A century and a half ago, a group of German settlers upped stumps in the Barossa Valley and travelled by wagon for six weeks to the Riverina, where they settled.

Story John Dunn

Wagons wheeled many of the first settlers to the southern Riverina of New South Wales, and today both wagons and wheels – in cairns, murals, logos and even main street furniture – have become proud and symbolic reminders of a significant internal migration in the late 19th century. Many members of the German community in South Australia’s Barossa Valley decided that their future there was limited and that they should explore opportunities elsewhere.

“About this time New South Wales opened up much of the Riverina for small farm settlement,” says Dirk Spennemann, a cultural heritage academic at the School of Environmental Sciences at Charles Sturt University in Albury. “Farmers could select up to 320 acres [149.7 hectares] of fertile land at a price 10 times lower than the South Australian rate.”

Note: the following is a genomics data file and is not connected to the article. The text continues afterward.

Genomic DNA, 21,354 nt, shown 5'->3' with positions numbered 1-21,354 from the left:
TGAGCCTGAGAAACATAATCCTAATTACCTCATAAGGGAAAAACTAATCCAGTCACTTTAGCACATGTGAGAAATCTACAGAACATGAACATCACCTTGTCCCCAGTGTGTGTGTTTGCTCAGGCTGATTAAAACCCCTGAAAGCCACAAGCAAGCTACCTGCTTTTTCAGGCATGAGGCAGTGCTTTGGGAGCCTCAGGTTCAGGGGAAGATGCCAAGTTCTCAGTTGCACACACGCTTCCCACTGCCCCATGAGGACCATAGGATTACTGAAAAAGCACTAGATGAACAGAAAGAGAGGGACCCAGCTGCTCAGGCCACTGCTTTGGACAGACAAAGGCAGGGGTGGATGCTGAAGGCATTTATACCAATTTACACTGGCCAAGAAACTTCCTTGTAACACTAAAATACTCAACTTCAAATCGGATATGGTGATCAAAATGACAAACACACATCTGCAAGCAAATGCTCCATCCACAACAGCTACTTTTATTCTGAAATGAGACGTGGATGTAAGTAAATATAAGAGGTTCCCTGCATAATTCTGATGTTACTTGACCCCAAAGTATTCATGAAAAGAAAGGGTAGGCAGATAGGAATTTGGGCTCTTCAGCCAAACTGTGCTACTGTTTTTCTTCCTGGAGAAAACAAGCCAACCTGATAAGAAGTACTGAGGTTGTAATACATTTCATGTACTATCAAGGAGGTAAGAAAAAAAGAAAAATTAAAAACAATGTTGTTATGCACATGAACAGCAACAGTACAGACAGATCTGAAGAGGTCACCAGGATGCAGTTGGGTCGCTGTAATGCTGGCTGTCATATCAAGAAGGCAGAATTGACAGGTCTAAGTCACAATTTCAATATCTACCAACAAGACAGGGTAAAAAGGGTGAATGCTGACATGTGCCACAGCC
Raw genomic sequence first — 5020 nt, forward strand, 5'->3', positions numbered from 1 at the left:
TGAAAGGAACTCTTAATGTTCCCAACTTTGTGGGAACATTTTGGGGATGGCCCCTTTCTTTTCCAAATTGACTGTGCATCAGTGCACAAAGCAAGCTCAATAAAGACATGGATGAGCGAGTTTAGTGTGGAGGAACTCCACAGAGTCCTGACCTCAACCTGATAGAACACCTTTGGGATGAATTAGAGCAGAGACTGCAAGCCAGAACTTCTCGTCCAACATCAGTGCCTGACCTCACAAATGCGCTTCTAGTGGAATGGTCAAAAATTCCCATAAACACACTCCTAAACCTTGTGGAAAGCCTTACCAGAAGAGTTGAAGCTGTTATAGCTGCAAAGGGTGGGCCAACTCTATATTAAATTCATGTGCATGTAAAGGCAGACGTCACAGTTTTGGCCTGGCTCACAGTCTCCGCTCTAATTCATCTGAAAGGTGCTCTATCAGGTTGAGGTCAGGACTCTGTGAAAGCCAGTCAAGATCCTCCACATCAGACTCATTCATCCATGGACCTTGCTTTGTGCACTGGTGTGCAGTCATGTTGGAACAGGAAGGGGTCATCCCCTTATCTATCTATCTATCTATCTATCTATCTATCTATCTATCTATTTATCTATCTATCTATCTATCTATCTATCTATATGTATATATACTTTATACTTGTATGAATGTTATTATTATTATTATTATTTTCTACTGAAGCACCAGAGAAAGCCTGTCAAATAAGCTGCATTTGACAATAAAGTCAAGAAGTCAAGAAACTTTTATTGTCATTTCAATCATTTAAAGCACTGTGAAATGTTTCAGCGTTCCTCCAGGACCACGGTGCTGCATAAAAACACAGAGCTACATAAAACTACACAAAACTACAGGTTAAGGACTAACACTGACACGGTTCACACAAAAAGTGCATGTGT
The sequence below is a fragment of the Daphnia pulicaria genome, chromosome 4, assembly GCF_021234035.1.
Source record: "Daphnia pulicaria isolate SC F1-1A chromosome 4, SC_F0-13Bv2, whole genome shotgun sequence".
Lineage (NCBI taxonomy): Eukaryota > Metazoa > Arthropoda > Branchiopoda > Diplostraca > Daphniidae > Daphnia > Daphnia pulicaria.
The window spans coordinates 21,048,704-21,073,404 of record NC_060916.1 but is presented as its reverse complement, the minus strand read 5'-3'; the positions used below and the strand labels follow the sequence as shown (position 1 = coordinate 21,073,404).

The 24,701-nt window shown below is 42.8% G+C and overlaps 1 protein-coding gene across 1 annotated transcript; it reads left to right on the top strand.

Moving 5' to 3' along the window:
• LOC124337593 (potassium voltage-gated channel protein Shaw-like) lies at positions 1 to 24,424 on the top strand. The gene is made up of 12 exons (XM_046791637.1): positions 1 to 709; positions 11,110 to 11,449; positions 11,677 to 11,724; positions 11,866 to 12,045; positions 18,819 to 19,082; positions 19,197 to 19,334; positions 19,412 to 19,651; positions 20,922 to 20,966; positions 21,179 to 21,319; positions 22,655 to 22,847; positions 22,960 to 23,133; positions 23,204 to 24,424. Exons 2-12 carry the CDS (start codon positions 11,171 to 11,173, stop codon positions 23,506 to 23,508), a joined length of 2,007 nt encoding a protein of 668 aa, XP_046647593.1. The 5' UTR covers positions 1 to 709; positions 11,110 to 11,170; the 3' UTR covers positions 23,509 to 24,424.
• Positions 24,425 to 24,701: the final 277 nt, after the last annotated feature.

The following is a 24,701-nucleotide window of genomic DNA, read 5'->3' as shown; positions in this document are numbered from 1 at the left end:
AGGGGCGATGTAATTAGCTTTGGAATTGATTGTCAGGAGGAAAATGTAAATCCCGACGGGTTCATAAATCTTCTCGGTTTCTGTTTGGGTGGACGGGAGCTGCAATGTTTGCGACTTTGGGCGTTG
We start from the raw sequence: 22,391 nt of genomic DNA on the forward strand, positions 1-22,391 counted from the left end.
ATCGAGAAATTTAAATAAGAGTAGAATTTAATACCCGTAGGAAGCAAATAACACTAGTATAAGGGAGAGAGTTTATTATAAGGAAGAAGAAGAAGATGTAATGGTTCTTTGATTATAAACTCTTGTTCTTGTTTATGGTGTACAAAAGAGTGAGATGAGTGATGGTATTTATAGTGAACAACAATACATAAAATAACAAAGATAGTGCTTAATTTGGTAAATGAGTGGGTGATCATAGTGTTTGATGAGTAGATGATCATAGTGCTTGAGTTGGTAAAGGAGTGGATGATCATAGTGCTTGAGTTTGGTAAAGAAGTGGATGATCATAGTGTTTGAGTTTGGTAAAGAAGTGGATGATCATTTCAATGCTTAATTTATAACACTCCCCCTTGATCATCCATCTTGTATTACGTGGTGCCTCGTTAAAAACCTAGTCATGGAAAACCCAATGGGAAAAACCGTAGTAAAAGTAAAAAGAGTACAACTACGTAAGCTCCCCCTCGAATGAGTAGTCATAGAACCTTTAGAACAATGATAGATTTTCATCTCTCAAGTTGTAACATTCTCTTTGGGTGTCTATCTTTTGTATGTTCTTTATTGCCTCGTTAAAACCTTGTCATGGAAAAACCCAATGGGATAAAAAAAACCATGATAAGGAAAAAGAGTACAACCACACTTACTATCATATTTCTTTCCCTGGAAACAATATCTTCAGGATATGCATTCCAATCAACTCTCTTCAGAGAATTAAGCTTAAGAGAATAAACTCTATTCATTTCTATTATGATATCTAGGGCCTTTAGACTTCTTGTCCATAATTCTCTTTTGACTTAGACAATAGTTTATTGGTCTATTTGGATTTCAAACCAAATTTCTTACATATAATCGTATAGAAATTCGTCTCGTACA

So 56 of them – half of whom were less than 10 years old – made a six-week trek of about 1000 kilometres in their covered wagons in 1868 to land north of Albury. They stopped initially at what is now known as Jindera, where other German families had previously arrived, before moving on to a nearby area centred around present-day Walla Walla. In the months ahead, both of these towns will begin a series of celebrations to mark the 150th anniversary of that historic journey and German settlement generally. A highlight will be wheels of a different kind – a cavalcade of cars mostly covering the same route.

This story excerpt is from Issue #120

Outback Magazine: August/September 2018